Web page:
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Join Lesley Jane Seymour when she interviews amazing women who have reinvented themselves in every way imaginable. These frank, fun, warm conversations unearth the tips and tricks women like you need to restart, reboot, or enhance your career or lifestyle. Learn about the #1 secret to creating your personal brand (Jennefer Witter), or how to motivate a millennial and what to do if you work for one (Ann Shoket). Would you like to reinvent yourself as a writer? Listen to women who've done it (Eva Dillon and Laura Munson) and are willing to share their secrets to getting started. Let us inspire you and inform you–so you can get on your way. Click to listen to each podcast below or subscribe to Reinvent Yourself on iTunes, Podbean, or Spotify.
Are you a reinventor or know someone who is? We'd love to have you tell your story! Just email us at email@example.com with your name, contact information, social media links and your reinvention story.
Kathryn Minshew wanted to work for the CIA. But she ended up in Rwanda working on the HPV vaccine, then consulting for McKinsey & Company. Then she got involved with tech and discovered there were no online sites with actionable tips for managing your career. That’s when The Muse, a site that now attracts 75 million users, was born. Join CoveyClub founder, Lesley Jane Seymour, in discussion with Kathryn Minshew who discovered that helping others reinvent, helped her reinvent herself. “Everyone has to reinvent themselves today,” Kathryn says, noting that some of the highest engagement on the site comes from “intergenerational job searches.” She also points out, that if women 40+ are often dismissed as serious entrepreneurs, women in their 30s have the same fight. “When I started the company, I’d be in a room with three women and 100 men. I was treated as a flirting target, not a founder.”
Imagine turning 40 and being afraid to drive on the highway. Being afraid of the freedom that might bring. Afraid of breaking with a strict religious tradition in which you grew up. Tova Mirvis did just that. Married at 22 to a man she dated for just 12 weeks, Mirvis knew she risked leaving everything behind — including her identity as a mother and a community member — if she walked away from her tightly knit Orthodox Jewish community. But she did it and wrote the book, The Book of Separation. Mirvis explains to CoveyClub founder Lesley Jane Seymour: “What happens when you reach a change moment — it feels like you’re jumping off a skyscraper,” she says.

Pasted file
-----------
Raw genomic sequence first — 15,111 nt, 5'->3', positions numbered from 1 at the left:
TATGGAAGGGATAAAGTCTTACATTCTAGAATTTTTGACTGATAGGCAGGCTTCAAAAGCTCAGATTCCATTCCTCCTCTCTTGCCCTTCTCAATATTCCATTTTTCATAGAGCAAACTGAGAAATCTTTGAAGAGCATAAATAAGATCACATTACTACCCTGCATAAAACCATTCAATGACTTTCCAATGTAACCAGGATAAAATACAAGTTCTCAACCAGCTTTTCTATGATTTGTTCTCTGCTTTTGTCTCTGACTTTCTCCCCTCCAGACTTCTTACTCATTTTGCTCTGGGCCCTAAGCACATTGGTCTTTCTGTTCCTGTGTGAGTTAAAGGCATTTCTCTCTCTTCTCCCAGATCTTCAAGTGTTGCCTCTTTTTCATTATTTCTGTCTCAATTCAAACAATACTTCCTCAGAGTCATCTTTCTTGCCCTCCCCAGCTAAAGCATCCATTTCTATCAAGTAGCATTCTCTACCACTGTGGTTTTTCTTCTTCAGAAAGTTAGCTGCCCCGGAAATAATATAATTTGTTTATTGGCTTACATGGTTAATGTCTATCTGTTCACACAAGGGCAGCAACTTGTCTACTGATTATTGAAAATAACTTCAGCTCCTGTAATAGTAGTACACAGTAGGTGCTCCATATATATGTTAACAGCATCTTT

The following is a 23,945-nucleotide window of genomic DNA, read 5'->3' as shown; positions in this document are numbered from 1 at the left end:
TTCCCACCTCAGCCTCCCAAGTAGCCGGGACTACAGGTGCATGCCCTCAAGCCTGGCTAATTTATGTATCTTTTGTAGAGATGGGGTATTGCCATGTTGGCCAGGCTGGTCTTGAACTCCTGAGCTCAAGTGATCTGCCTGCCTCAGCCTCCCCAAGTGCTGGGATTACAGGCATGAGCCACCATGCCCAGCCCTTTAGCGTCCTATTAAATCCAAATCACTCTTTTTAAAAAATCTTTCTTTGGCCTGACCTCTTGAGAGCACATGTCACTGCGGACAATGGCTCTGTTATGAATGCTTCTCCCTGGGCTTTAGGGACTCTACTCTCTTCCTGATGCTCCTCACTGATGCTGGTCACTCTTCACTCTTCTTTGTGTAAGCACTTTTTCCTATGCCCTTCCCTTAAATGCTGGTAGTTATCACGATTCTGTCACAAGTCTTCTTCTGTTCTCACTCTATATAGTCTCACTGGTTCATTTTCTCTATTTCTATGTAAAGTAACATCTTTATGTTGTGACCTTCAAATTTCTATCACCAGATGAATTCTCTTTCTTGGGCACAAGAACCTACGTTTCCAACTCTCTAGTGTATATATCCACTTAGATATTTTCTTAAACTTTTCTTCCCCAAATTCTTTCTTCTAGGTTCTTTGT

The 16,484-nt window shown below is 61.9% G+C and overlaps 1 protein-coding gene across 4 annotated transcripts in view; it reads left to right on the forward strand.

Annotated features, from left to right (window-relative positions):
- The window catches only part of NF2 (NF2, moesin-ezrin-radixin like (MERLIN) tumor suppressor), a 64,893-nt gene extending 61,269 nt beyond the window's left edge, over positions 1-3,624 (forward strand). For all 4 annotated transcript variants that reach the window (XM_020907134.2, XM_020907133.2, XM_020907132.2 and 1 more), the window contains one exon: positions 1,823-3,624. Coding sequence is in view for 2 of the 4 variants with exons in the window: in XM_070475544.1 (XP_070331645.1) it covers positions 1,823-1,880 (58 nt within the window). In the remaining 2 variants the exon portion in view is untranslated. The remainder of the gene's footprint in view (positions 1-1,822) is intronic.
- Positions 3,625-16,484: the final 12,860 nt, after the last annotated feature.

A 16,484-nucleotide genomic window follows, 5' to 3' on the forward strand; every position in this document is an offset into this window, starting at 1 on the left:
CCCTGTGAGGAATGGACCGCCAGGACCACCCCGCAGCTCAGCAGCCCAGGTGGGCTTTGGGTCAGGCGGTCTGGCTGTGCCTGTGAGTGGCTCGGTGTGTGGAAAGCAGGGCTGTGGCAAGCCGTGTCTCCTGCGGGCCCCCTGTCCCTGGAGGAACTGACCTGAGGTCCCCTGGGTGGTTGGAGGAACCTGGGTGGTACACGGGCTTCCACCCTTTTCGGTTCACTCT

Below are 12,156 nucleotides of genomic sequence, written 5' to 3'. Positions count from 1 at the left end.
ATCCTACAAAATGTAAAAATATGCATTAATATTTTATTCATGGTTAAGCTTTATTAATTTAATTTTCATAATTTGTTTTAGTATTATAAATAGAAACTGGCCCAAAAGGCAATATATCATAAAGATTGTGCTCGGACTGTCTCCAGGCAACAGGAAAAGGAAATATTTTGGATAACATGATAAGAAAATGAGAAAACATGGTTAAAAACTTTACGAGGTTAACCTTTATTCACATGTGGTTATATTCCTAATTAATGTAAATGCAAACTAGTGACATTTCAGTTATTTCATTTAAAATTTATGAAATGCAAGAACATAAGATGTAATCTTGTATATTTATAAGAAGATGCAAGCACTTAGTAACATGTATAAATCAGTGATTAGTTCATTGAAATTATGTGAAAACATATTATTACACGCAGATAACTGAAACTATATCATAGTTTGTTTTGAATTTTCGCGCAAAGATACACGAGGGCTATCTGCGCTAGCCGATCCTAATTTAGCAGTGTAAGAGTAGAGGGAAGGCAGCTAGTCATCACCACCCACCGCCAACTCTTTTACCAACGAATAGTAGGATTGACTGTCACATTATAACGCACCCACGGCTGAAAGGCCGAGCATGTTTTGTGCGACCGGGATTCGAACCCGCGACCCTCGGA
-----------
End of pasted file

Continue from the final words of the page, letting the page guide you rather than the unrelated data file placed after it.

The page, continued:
Bonnie Levison was a tall, “very shy,” suburban mom. Then, after 18 years of marriage, her husband came home one day and said he wanted a divorce. After wallowing in self-pity, Levison sat down at the computer and asked herself what she really needed more of in her life. The answer: humor. She typed “comedy classes” into Google and launched a career of writing, producing, and performing stand-up comedy.
Levison started the Nantucket Comedy Festival (still going today) and now travels the world for The Moth, teaching veterans, the elderly, prisoners, public school students, and company executives how to tell their stories so they can connect better. Levison talks to CoveyClub founder, Lesley Jane Seymour, about her secrets to success. “In a world of perfection, lower your expectations. If you just try something, you’re a success,” she says. “It’s about the experience.”
Rachel Lightfoot was flying high at Google and YouTube where she learned digital marketing from the ground up and taught it to Nike and Coca-Cola, even to celebrities like Will Smith. “I was living this fantastic life. I was on the fast track. I had a beautiful home, a husband. Before I had kids I thought, ‘My God, I’ve done it!’”
Once her children turned one and three, however, the feeling wasn’t joy and excitement, but “deep sorrow” because Lightfoot says her mind was “always on the job and the company’s clients.” Lightfoot, the family breadwinner, “decided what I needed was a reset.”
Lightfoot speaks with CoveyClub founder Lesley Jane Seymour about how she prepared (by saving six months of living expenses and putting a moratorium on shopping) and took the leap into Catchfoot + Run, a brand-building consulting company. One year later she is “100% more present in my life” and has “almost replaced my corporate salary.”
Lightfoot’s top inspirational tips:
She was a single mom at 14 and became the caregiver to her younger brother shortly after that when her mother passed away. Yet Tashyra Ayers managed to create a career in the health care industry and start in a radio show on the side.
At 38, she is about to be an empty nester (Davon is off to college in the fall) and so will be reinventing again. Join CoveyClub founder, Lesley Jane Seymour, in an incredibly honest discussion with an amazing lifelong learner who says “Reinvention takes shape over a period of time at different points in our lives.” When times are tough, sometimes you have to go through “subconscious surviving” to get to the other side. Says Tashyra: “You can’t evolve if you’re not real with yourself.”
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